Pill found to help prevent HIV

The pill, Truvada, were found to lower the chances of infection by 44 per cent, and by 73 per cent or more among men who took their pills religiously.

The study was done on 2,500 homosexual and bi-sexual men in Peru, Ecuador, Brazil, South Africa, Thailand and US in a 3-year trial. The men were given either Truvada or dummy pills with condoms, counselling and other prevention services. All had monthly visits to get HIV testing, more pills and counselling.

When I first read the finding, I thought the lower incidence of HIV infection might have been because of the counselling and use of condoms. However, since dummy pills/placebos were given, I think it's fair to conclude that the pills do help.

Cost of pills:
- In the US: $5,000 to $14,000 a year
- About $140 a year in some poor countries where they are produced in generic form.

Trials on heterosexual men and women are in progress.

The spread of HIV is not always contracted by promiscuousness people and drugs are not only for them. It's sad when people contract the virus through blood transfusion, rape, mother-to-child, or sex with a spouse who has the HIV. Suppose a person contracts it through blood transfusion. Isn't it sad not to be able to have sex with his/her spouse anymore? Research in the prevention and cure of HIV benefits everyone, especially those who have no control over what happens to them.

Source: Dailymail


Anonymous said...

Regardless of what anyone or the medical authorities may deny, I firmly believe mosquitoes can also spread HIV!

If scientifically they indeed cannot spread HIV, then they must be THE answer to an effective and ultimate cure for HIV!

So which is which?

curious cat

Anonymous said...

Actually, you can still have sex with HIV positive partners.

You just have to practice safe sex (very carefully) and consider the possibility of being HIV/pregnant.


Ms Demeanour said...

Hi Yu-Kym,
In the run up to World AIDS Day (1st Dec), it's really great to see you covering this. It's a sad fact that HIV does not discriminate in terms of sex, race, sexual preference, relationship status etc. The biggest challenge in Singapore is the stigmatization that exists towards those living with or affected by HIV. Hope everyone can put their best foot forward and begin to overcome the misunderstandings and misconceptions of HIV/AIDS as education is the best prevention.

David said...


Sadly there is no 100% safe method for someone postive for HIV to have safe sex.

Condoms are not 100% protection, and spermacides do not kill the virus.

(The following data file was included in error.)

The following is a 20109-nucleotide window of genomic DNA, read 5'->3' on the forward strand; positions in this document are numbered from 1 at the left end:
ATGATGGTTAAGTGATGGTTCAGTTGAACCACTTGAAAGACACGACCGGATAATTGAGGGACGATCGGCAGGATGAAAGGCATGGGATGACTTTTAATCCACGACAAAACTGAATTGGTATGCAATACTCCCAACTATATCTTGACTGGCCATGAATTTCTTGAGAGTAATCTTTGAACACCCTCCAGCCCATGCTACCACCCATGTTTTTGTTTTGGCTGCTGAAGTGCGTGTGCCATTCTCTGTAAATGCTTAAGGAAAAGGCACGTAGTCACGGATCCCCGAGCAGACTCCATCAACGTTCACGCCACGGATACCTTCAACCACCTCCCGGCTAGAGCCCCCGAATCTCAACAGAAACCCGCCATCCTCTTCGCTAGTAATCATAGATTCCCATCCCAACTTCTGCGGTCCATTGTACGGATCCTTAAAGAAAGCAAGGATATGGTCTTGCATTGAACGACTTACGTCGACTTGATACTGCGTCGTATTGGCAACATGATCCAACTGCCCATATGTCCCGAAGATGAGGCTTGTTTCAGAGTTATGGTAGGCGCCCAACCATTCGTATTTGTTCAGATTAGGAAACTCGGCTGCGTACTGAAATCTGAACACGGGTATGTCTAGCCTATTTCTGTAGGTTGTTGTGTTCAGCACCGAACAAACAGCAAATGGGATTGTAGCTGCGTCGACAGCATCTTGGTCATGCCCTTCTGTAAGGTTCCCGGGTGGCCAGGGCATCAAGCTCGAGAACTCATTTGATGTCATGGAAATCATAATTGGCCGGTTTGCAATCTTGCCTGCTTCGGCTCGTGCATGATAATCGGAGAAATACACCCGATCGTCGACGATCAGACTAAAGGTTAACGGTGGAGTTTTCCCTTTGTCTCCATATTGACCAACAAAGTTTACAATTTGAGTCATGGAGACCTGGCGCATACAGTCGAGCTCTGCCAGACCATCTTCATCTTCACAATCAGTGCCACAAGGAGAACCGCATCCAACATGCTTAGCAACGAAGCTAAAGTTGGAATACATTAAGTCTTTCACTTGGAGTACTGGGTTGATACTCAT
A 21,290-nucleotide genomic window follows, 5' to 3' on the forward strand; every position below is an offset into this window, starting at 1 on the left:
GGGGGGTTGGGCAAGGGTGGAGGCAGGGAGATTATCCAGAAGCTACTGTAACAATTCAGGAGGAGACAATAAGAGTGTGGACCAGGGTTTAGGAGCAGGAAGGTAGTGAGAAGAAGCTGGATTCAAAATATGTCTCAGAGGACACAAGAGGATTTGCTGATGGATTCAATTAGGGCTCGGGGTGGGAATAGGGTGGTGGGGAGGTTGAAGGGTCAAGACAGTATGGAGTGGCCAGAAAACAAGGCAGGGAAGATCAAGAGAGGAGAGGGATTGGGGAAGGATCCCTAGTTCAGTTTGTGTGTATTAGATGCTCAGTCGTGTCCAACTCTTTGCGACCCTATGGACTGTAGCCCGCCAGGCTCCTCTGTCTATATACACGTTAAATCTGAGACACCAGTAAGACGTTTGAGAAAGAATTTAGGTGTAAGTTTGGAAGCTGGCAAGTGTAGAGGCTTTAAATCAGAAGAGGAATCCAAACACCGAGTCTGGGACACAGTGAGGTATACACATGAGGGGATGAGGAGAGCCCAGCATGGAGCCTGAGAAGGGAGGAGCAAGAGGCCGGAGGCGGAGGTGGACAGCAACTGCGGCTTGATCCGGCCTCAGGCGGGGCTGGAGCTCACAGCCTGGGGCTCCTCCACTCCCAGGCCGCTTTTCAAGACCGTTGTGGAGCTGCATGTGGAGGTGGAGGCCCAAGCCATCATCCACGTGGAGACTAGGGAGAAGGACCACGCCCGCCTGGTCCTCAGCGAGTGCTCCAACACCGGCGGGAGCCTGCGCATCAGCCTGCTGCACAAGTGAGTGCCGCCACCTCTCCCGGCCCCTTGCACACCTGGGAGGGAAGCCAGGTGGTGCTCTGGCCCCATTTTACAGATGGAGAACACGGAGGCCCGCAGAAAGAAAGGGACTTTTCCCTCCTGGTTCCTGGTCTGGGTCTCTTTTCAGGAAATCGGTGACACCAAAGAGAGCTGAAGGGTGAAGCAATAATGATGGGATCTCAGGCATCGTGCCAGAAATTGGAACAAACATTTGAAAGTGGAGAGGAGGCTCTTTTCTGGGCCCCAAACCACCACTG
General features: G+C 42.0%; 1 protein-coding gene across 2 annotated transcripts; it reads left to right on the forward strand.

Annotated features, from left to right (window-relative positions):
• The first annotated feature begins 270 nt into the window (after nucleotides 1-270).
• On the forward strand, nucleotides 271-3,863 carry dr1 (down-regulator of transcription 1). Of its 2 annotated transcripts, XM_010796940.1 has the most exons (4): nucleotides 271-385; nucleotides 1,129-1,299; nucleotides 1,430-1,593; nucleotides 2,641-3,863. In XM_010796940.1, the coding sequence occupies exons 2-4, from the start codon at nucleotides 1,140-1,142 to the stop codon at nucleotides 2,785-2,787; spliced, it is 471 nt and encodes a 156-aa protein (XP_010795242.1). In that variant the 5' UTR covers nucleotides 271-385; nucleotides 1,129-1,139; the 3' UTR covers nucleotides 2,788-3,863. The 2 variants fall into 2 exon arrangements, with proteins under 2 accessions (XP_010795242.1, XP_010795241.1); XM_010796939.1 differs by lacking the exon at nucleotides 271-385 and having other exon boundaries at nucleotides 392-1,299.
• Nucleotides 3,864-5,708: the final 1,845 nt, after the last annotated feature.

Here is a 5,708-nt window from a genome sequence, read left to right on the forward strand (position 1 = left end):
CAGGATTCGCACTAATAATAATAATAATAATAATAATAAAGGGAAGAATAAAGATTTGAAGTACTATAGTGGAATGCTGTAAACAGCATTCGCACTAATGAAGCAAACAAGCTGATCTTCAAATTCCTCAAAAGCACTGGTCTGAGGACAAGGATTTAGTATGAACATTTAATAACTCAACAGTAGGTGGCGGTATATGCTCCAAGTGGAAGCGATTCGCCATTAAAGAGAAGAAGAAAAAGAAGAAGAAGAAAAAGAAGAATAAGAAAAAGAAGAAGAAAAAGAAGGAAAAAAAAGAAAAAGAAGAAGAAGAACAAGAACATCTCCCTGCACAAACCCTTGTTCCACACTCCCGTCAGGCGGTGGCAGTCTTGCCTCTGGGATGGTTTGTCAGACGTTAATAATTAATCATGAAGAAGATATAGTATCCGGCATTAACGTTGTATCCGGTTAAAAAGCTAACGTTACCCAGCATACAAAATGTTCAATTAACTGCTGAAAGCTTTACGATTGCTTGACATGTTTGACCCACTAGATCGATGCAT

The article Anon references states; "The only foolproof method of protecting yourself from any STD is abstinence.

Again those with STDs, and/or HIV cannot have safe sex with anyone!

CEC, you misunderstand the mosquitos role:


When a mosquito bites someone, it does not inject its own blood or the blood of an animal or person it has bitten into the next person it bites. The mosquito does inject saliva, which acts as a lubricant so that it can feed more effectively. Yellow fever and malaria can be transmitted through the saliva, but HIV does not reproduce in insects, so the virus doesn't survive in the mosquito long enough to be transmitted in the saliva.

Additionally, mosquitoes don't normally travel from one person to another after ingesting blood. The insects need time to digest the blood meal before moving on.

So mosquitos are a nuisance, and HIV remains deadly to those who are foolish.


Kindness is in our power, even when fondness is not.

-- Samuel Johnson

Yu-Kym said...

curious cat, you may be right! Perhaps the drug companies are using extract from mosquitoes but not telling anyone.

Anon, condoms are not 100% safe (also mentioned by David).

Ms Demeanour, in Singapore the most common means of transmission of HIV is through sex unlike in certain countries where people get it through rape and forced prostitution. That's why it's normal for people to assume that a HIV-positive man was promiscuous or had sex with prostitutes, and a HIV-positive woman must have gotten it from her boyfriend or husband.

David said...


HIV is not passed by a mosquitos saliva.

HIV is carried by blood, which is what a mosquito ingest when a mosquito bites a food source.

The blood is digested in the insects gut, and HIV does not survive the digestive process.